"Visualizing Energy Transfer at Buried Interfaces in Layered Materials Using Picosecond X-Rays"

Clare Nyby: Aditya Sood, Peter Zalden, Alexander J. Gabourie, Philipp Muscher, Daniel Rhodes, Ehren Mannebach, Jeff Corbett, Apurva Mehta, Eric Pop, Tony F.Heinz, Aaron M. Lindenberg; Advanced Functional Materials, 06/30/20.

Additional Authors: Aditya Sood, Peter Zalden, Alexander J. Gabourie, Philipp Muscher, Daniel Rhodes, Ehren Mannebach, Jeff Corbett, Apurva Mehta, Eric Pop, Tony F.Heinz, Aaron M. Lindenberg

Abstract:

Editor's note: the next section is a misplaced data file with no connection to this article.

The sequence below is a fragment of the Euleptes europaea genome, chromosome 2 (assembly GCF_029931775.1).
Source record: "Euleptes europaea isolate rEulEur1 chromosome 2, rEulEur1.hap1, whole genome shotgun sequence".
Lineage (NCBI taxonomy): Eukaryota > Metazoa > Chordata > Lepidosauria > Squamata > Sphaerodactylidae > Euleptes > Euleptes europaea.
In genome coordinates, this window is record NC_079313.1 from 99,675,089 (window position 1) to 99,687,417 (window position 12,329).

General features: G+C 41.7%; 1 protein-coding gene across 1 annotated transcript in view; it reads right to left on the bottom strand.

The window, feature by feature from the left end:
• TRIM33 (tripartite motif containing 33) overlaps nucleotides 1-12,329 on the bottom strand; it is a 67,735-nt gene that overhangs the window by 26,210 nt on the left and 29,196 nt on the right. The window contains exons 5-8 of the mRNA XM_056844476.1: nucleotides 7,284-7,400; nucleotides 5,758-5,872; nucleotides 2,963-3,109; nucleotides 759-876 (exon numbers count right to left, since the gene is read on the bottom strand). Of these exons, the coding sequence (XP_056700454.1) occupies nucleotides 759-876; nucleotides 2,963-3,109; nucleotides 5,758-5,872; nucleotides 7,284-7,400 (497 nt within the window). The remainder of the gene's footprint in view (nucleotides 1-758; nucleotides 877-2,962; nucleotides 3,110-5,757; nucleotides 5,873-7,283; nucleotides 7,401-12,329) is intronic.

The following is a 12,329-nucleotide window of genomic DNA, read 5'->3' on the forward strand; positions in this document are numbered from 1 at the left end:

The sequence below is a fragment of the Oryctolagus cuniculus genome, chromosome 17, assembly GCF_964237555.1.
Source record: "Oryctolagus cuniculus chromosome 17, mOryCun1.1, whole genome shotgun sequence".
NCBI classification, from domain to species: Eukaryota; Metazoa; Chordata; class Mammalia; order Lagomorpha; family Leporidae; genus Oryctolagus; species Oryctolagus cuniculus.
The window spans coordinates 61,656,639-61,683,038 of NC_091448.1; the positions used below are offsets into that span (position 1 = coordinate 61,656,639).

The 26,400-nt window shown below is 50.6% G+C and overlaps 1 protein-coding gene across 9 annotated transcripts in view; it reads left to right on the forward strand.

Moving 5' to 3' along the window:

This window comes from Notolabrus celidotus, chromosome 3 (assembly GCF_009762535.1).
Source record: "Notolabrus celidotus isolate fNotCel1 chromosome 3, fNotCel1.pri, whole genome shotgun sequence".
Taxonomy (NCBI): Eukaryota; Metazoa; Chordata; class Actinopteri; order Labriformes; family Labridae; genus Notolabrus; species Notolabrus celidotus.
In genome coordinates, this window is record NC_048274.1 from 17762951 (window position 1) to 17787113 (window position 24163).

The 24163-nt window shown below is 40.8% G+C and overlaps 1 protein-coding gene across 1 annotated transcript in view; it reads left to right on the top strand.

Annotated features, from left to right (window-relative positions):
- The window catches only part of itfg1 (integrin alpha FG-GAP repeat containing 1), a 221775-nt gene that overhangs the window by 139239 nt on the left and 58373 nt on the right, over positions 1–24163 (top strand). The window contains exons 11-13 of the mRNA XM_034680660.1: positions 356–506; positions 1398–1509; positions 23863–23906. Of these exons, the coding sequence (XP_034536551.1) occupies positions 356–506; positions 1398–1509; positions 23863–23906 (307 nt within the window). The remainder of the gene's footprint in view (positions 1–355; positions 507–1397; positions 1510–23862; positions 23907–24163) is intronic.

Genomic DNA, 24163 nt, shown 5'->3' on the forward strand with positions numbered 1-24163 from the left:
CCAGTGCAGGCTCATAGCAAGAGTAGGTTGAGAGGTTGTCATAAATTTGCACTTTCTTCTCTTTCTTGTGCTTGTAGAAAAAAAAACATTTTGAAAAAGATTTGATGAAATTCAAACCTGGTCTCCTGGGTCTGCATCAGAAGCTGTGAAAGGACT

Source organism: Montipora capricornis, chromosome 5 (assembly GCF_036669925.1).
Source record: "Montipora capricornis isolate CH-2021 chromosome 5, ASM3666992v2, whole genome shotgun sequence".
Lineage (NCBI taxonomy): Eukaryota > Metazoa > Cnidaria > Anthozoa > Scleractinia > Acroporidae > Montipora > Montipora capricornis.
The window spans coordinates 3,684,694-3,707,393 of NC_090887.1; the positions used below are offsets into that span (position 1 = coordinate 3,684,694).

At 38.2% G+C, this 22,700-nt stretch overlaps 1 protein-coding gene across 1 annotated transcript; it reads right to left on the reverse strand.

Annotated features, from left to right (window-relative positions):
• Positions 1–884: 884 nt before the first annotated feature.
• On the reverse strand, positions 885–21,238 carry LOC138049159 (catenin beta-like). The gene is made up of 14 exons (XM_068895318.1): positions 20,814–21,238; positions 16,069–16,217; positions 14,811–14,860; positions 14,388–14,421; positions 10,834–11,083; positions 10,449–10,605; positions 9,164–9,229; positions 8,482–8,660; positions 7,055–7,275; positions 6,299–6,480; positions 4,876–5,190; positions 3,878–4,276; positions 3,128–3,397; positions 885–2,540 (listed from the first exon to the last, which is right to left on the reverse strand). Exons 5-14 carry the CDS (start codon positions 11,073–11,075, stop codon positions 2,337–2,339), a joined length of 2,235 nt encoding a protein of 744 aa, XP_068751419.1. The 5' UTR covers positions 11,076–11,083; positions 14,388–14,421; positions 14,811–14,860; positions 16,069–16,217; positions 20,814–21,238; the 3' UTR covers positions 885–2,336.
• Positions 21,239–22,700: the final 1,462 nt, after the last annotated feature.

Understanding the fundamentals of nanoscale heat propagation is crucial for next-generation electronics. For instance, weak van der Waals bonds of layered materials are known to limit their thermal boundary conductance (TBC), presenting a heat dissipation bottleneck. Here, a new nondestructive method is presented to probe heat transport in nanoscale crystalline materials using time-resolved X-ray measurements of photoinduced thermal strain. This technique directly monitors time-dependent temperature changes in the crystal and the subsequent relaxation across buried interfaces by measuring changes in the c-axis lattice spacing after optical excitation. Films of five different layered transition metal dichalcogenides MoX2 [X = S, Se, and Te] and WX2 [X = S and Se] as well as graphite and a W-doped alloy of MoTe2 are investigated. TBC values in the range 10–30 MW m−2 K−1 are found, on c-plane sapphire substrates at room temperature. In conjunction with molecular dynamics simulations, it is shown that the high thermal resistances are a consequence of weak interfacial van der Waals bonding and low phonon irradiance. This work paves the way for an improved understanding of thermal bottlenecks in emerging 3D heterogeneously integrated technologies.